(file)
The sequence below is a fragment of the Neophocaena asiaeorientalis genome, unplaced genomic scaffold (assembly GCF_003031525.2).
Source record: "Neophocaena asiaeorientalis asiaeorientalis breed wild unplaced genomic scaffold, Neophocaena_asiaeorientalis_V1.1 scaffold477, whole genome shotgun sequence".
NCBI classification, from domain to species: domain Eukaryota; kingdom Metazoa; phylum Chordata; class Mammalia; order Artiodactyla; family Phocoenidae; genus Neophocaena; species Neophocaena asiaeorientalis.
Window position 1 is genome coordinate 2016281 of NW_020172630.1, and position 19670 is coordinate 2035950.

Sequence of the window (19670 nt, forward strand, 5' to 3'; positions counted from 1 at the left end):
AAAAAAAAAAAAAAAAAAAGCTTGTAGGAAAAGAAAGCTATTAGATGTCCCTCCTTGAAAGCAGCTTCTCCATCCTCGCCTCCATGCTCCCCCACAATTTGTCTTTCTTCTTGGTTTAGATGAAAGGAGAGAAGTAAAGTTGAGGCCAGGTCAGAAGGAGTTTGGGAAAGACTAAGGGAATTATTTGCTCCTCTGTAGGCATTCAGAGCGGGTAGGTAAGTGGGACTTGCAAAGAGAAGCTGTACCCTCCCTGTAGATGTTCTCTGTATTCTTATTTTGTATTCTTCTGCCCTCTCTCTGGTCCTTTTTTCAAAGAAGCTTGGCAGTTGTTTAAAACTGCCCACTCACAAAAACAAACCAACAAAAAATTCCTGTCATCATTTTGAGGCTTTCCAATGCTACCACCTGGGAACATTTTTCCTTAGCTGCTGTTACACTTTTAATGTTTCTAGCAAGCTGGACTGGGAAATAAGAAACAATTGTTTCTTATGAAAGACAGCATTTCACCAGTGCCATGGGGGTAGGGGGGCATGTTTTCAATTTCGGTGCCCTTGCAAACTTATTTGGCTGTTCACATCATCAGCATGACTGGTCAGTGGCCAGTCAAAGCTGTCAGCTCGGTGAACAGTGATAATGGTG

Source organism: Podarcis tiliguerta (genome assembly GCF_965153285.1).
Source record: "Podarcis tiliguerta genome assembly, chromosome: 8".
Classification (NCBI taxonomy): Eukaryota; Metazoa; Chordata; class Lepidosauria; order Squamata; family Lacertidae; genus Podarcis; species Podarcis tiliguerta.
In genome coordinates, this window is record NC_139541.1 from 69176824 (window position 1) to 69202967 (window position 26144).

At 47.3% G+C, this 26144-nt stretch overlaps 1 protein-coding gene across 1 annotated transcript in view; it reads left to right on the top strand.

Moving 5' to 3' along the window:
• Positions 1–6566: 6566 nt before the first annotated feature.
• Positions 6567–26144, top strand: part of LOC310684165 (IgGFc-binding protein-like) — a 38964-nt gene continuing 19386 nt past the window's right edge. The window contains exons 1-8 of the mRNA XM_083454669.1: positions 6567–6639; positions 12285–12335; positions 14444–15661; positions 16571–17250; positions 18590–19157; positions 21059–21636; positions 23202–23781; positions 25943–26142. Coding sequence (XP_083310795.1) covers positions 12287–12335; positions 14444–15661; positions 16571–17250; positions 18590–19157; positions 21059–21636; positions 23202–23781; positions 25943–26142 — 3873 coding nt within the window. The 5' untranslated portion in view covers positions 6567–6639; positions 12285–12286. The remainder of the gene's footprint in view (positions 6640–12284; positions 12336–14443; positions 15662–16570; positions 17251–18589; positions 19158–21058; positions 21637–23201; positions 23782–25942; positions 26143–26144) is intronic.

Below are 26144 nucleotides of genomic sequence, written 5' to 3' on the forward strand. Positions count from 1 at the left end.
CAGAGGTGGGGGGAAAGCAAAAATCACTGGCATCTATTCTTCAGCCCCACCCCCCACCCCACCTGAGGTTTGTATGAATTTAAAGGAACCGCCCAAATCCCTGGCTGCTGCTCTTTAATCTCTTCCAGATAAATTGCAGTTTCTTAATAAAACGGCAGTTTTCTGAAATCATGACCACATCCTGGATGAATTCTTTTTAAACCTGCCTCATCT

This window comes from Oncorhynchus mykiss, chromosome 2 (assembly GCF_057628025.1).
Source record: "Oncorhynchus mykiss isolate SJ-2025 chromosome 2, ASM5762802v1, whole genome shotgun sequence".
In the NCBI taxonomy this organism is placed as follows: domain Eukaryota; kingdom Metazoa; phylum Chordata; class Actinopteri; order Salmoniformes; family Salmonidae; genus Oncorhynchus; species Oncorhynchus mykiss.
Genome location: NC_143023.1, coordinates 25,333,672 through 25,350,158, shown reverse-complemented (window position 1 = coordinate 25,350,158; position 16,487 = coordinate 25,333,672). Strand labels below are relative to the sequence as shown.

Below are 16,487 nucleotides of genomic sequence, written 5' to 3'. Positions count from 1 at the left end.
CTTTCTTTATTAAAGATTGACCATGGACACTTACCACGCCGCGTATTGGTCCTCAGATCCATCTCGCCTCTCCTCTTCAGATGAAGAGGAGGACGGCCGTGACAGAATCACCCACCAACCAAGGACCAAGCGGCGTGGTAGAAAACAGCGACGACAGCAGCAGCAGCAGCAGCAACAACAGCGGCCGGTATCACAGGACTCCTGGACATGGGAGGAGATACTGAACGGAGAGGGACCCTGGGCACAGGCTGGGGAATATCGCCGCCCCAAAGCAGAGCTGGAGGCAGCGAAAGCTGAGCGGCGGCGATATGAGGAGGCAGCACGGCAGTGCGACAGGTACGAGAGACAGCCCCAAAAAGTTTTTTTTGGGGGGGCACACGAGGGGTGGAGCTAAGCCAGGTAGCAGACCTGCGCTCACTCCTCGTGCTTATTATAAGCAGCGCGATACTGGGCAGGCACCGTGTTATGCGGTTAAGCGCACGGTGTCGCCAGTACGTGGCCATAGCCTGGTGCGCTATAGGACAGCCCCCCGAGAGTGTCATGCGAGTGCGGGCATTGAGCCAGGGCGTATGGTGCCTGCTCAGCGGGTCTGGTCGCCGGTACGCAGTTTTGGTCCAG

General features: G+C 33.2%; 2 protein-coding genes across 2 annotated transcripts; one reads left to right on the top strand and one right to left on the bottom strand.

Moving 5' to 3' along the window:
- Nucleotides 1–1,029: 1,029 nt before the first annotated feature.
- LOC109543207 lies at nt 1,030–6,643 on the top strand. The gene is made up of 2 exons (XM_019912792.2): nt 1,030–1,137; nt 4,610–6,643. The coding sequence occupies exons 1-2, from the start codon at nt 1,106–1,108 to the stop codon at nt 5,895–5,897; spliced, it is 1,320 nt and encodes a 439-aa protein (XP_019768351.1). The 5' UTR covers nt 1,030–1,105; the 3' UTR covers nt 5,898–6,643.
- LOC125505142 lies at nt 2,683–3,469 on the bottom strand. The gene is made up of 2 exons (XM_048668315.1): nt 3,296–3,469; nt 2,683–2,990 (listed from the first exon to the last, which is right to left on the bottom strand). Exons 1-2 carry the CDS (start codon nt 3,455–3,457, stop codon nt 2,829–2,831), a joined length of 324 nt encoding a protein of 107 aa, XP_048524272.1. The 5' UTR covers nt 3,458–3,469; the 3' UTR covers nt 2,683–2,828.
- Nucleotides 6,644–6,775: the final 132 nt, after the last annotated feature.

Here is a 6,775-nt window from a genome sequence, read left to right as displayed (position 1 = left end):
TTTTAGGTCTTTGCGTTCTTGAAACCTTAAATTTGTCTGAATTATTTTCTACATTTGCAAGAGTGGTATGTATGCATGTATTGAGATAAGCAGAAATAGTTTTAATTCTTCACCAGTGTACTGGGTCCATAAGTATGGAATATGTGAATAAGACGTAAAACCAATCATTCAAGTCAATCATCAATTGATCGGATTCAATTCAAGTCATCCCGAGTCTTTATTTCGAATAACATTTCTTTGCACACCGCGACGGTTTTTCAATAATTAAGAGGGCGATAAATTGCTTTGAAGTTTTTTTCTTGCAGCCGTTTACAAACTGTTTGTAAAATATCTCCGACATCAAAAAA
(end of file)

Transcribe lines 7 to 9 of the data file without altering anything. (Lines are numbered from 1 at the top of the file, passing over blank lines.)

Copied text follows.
Source organism: Podarcis tiliguerta (genome assembly GCF_965153285.1).
Source record: "Podarcis tiliguerta genome assembly, chromosome: 8".
Classification (NCBI taxonomy): Eukaryota; Metazoa; Chordata; class Lepidosauria; order Squamata; family Lacertidae; genus Podarcis; species Podarcis tiliguerta.